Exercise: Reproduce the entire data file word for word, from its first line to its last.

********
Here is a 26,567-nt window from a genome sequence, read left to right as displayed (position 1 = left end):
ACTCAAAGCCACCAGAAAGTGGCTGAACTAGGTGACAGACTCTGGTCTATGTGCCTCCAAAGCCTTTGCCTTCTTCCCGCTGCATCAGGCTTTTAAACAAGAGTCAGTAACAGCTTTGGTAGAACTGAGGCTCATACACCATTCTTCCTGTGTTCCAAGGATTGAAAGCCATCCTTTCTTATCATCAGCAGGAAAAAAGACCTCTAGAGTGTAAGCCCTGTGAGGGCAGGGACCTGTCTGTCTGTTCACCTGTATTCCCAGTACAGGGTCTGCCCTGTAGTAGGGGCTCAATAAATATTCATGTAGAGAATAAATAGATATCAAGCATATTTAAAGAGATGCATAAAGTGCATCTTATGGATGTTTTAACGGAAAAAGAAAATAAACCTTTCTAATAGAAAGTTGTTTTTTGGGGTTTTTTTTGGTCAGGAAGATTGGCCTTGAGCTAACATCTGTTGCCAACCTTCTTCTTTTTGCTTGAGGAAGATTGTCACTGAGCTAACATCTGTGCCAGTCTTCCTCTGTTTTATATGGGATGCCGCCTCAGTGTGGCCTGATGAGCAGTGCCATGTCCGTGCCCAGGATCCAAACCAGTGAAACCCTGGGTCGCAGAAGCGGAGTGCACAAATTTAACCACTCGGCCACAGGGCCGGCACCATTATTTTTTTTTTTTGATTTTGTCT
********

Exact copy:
Here is a 26,567-nt window from a genome sequence, read left to right as displayed (position 1 = left end):
ACTCAAAGCCACCAGAAAGTGGCTGAACTAGGTGACAGACTCTGGTCTATGTGCCTCCAAAGCCTTTGCCTTCTTCCCGCTGCATCAGGCTTTTAAACAAGAGTCAGTAACAGCTTTGGTAGAACTGAGGCTCATACACCATTCTTCCTGTGTTCCAAGGATTGAAAGCCATCCTTTCTTATCATCAGCAGGAAAAAAGACCTCTAGAGTGTAAGCCCTGTGAGGGCAGGGACCTGTCTGTCTGTTCACCTGTATTCCCAGTACAGGGTCTGCCCTGTAGTAGGGGCTCAATAAATATTCATGTAGAGAATAAATAGATATCAAGCATATTTAAAGAGATGCATAAAGTGCATCTTATGGATGTTTTAACGGAAAAAGAAAATAAACCTTTCTAATAGAAAGTTGTTTTTTGGGGTTTTTTTTGGTCAGGAAGATTGGCCTTGAGCTAACATCTGTTGCCAACCTTCTTCTTTTTGCTTGAGGAAGATTGTCACTGAGCTAACATCTGTGCCAGTCTTCCTCTGTTTTATATGGGATGCCGCCTCAGTGTGGCCTGATGAGCAGTGCCATGTCCGTGCCCAGGATCCAAACCAGTGAAACCCTGGGTCGCAGAAGCGGAGTGCACAAATTTAACCACTCGGCCACAGGGCCGGCACCATTATTTTTTTTTTTTGATTTTGTCT